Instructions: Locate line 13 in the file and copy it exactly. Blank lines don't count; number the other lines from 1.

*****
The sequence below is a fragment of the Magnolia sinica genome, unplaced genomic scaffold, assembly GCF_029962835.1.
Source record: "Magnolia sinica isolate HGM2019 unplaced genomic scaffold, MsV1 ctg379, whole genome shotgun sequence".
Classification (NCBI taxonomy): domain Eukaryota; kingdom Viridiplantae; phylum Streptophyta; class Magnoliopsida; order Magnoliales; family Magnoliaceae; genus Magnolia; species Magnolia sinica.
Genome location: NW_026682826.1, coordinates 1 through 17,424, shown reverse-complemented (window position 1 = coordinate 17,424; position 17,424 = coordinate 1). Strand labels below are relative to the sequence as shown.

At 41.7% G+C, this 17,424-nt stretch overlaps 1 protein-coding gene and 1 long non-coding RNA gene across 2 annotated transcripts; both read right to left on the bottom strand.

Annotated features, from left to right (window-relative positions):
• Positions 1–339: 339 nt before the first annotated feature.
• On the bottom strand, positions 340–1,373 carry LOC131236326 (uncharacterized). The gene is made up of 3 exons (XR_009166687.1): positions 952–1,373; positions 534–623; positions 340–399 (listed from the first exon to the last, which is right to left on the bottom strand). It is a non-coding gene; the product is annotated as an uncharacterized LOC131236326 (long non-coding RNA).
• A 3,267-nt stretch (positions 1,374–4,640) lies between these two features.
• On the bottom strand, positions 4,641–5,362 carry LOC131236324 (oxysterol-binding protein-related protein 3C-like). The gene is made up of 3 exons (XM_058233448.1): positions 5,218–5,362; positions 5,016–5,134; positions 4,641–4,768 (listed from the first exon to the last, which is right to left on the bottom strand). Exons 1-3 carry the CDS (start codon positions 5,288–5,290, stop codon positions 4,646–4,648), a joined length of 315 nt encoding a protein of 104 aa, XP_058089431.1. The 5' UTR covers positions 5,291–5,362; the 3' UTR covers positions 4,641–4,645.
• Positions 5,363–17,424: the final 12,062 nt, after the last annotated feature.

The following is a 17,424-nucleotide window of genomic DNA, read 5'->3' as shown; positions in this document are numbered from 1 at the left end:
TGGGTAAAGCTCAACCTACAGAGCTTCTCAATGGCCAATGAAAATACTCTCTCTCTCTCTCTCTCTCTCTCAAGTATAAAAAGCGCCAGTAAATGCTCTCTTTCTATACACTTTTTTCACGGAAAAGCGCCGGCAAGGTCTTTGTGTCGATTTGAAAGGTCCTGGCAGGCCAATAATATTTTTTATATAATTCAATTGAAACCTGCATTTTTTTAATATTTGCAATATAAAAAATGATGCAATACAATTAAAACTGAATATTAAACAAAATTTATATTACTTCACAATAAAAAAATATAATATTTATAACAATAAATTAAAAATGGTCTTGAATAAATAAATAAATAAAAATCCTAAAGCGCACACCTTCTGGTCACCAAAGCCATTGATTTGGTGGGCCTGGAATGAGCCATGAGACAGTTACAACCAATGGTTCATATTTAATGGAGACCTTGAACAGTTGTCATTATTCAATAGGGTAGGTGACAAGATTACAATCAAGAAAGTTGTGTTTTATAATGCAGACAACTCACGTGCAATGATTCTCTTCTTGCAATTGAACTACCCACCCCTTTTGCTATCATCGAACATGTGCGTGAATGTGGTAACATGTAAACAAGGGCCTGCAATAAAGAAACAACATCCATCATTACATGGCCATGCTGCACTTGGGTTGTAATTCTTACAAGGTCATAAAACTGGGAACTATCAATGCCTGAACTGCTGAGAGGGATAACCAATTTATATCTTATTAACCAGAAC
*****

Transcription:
TGGGTAAAGCTCAACCTACAGAGCTTCTCAATGGCCAATGAAAATACTCTCTCTCTCTCTCTCTCTCTCTCAAGTATAAAAAGCGCCAGTAAATGCTCTCTTTCTATACACTTTTTTCACGGAAAAGCGCCGGCAAGGTCTTTGTGTCGATTTGAAAGGTCCTGGCAGGCCAATAATATTTTTTATATAATTCAATTGAAACCTGCATTTTTTTAATATTTGCAATATAAAAAATGATGCAATACAATTAAAACTGAATATTAAACAAAATTTATATTACTTCACAATAAAAAAATATAATATTTATAACAATAAATTAAAAATGGTCTTGAATAAATAAATAAATAAAAATCCTAAAGCGCACACCTTCTGGTCACCAAAGCCATTGATTTGGTGGGCCTGGAATGAGCCATGAGACAGTTACAACCAATGGTTCATATTTAATGGAGACCTTGAACAGTTGTCATTATTCAATAGGGTAGGTGACAAGATTACAATCAAGAAAGTTGTGTTTTATAATGCAGACAACTCACGTGCAATGATTCTCTTCTTGCAATTGAACTACCCACCCCTTTTGCTATCATCGAACATGTGCGTGAATGTGGTAACATGTAAACAAGGGCCTGCAATAAAGAAACAACATCCATCATTACATGGCCATGCTGCACTTGGGTTGTAATTCTTACAAGGTCATAAAACTGGGAACTATCAATGCCTGAACTGCTGAGAGGGATAACCAATTTATATCTTATTAACCAGAAC